Venezuela to significantly increase oil exports to China

Venezuelan President Nicolas Maduro said additional Chinese investment will help boost oil production and exports.

Nicolas Maduro
Maduro spent two days in China last week attending meetings at the China Development Bank and the China National Petroleum Corporation [Federico Parra/AFP]

Venezuela will increase its oil exports to China to one million barrels a day, President Nicolas Maduro has said, following a visit to Beijing.

Already a strong economic partner, China had agreed to invest an additional $5bn in Venezuela, Maduro said on Tuesday, adding that the investment would help it boost production and nearly double its oil exports to China.

“We are taking the first steps into a new economic era,” he said, as cited by AP news agency. “We are on track to have a new economy, and the agreements with China will strengthen it.”

Maduro spent two days in China last week, welcomed by counterpart Xi Jinping, and attended meetings at the China Development Bank and the China National Petroleum Corporation (CNPC).

Venezuela has already received more than $60bn in credit from Beijing over the last decade but still owes about $20bn and has been repaying the debt with oil shipments.

Speaking to foreign media, Maduro said CNPC president Zhang Jianhua will visit Venezuela on Thursday to finalize “the investment they’re going to make.”

China eased Venezuela’s debt repayment conditions in 2016 while the South American country was gripped by an economic crisis.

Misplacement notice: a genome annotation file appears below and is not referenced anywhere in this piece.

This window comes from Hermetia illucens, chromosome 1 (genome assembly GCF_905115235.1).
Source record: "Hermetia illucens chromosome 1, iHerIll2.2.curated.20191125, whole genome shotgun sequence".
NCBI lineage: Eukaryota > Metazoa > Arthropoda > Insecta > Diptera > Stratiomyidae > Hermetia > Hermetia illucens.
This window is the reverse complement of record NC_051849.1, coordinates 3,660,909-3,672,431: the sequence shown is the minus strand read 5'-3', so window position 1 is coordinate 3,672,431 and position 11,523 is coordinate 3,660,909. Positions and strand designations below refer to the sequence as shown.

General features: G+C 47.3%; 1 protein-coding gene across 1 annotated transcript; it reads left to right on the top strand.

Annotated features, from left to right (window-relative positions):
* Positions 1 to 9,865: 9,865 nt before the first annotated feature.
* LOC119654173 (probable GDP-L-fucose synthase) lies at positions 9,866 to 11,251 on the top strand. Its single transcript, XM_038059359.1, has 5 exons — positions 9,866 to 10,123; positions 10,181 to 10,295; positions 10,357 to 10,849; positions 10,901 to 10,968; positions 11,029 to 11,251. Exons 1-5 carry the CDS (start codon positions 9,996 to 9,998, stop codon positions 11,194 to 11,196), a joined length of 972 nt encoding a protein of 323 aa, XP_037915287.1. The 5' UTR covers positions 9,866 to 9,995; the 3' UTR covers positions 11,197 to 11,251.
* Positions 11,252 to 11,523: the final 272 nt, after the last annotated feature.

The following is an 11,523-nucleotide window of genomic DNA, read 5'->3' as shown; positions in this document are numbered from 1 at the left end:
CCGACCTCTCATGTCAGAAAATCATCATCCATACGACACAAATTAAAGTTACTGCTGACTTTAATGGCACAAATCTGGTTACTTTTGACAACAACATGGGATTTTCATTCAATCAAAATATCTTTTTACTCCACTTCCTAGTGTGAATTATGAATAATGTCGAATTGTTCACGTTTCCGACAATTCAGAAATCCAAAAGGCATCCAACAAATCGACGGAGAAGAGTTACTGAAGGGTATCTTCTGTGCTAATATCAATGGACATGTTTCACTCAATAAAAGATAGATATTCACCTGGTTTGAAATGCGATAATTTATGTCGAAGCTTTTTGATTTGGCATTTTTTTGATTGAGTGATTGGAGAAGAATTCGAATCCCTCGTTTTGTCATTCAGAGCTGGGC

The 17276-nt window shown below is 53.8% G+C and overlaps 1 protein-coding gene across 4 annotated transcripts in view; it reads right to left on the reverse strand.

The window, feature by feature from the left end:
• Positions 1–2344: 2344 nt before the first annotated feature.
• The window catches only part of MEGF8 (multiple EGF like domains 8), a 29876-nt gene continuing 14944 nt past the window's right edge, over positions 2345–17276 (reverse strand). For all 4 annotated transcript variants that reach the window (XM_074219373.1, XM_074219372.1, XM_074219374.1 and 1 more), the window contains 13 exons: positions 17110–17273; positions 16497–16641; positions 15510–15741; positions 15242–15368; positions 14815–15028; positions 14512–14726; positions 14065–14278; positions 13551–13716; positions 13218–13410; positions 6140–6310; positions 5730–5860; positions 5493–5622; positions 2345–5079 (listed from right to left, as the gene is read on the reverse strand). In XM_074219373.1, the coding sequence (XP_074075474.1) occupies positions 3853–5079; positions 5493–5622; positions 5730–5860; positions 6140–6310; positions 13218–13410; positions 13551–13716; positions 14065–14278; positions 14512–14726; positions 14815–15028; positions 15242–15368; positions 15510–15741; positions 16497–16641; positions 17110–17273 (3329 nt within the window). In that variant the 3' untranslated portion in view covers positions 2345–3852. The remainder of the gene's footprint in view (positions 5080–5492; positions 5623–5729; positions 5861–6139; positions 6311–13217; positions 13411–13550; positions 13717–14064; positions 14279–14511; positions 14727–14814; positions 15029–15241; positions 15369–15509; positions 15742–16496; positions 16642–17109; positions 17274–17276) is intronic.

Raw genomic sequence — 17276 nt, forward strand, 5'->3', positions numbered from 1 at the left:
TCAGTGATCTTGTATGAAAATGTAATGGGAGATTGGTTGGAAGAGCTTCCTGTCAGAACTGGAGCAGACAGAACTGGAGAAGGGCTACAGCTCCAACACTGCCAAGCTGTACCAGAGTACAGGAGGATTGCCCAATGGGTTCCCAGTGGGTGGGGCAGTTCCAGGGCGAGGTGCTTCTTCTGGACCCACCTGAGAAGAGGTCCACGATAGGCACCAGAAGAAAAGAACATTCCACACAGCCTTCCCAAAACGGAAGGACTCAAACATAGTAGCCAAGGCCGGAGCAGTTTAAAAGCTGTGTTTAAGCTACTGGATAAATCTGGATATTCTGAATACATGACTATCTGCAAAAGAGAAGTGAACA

Maduro refused to comment on whether those conditions had been extended during negotiations with China.

“Venezuela pays its debts on time, it’s shown in the most difficult moments it’s ability to respond to its Chinese commitments,” he said.

On Twitter, the president said both countries signed a total of 28 agreements, adding to the more than 700 development projects in various fields.

Economic crisis

Venezuela’s economy has deteriorated rapidly in recent years, with inflation expected to reach one million percent this year, according to the International Monetary Fund (IMF).

Citizens face food and medicine shortages while public services such as transport, electricity and water have been hit by failures.

Millions of Venezuelans have fled the country since the economy entered a recession four years ago.

The crisis began after a 2014 crash in the price of oil, which accounts for 96 percent of Venezuela’s revenue, causing shortages of foreign capital that was exacerbated by the government printing money.

Oil production has dropped to a 30-year low of just 1.4 million barrels per day in August, according to the Organization of Oil Producing Countries, from a record high of 3.2 million 10 years ago.

Source: Al Jazeera, News Agencies